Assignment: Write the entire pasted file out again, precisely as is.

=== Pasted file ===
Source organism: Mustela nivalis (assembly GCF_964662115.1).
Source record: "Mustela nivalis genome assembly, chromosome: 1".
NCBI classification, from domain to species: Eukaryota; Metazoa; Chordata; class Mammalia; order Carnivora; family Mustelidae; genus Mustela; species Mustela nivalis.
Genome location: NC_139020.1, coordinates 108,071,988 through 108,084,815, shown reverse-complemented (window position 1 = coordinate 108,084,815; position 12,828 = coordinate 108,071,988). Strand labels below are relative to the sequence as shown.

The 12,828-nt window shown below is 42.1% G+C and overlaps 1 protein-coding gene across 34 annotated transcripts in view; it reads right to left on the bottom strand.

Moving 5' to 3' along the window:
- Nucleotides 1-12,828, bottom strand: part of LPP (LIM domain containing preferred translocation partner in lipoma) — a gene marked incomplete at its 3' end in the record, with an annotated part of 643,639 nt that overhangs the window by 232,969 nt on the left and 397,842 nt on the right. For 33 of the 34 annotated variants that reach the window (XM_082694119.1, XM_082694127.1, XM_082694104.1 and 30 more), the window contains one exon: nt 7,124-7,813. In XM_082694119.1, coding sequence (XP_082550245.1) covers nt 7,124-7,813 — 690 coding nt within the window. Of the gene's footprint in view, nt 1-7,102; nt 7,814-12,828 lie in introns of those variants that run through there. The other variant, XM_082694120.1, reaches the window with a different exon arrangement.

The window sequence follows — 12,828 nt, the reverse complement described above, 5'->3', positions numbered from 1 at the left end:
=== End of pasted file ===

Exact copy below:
Source organism: Mustela nivalis (assembly GCF_964662115.1).
Source record: "Mustela nivalis genome assembly, chromosome: 1".
NCBI classification, from domain to species: Eukaryota; Metazoa; Chordata; class Mammalia; order Carnivora; family Mustelidae; genus Mustela; species Mustela nivalis.
Genome location: NC_139020.1, coordinates 108,071,988 through 108,084,815, shown reverse-complemented (window position 1 = coordinate 108,084,815; position 12,828 = coordinate 108,071,988). Strand labels below are relative to the sequence as shown.

The 12,828-nt window shown below is 42.1% G+C and overlaps 1 protein-coding gene across 34 annotated transcripts in view; it reads right to left on the bottom strand.

Moving 5' to 3' along the window:
- Nucleotides 1-12,828, bottom strand: part of LPP (LIM domain containing preferred translocation partner in lipoma) — a gene marked incomplete at its 3' end in the record, with an annotated part of 643,639 nt that overhangs the window by 232,969 nt on the left and 397,842 nt on the right. For 33 of the 34 annotated variants that reach the window (XM_082694119.1, XM_082694127.1, XM_082694104.1 and 30 more), the window contains one exon: nt 7,124-7,813. In XM_082694119.1, coding sequence (XP_082550245.1) covers nt 7,124-7,813 — 690 coding nt within the window. Of the gene's footprint in view, nt 1-7,102; nt 7,814-12,828 lie in introns of those variants that run through there. The other variant, XM_082694120.1, reaches the window with a different exon arrangement.

The window sequence follows — 12,828 nt, the reverse complement described above, 5'->3', positions numbered from 1 at the left end: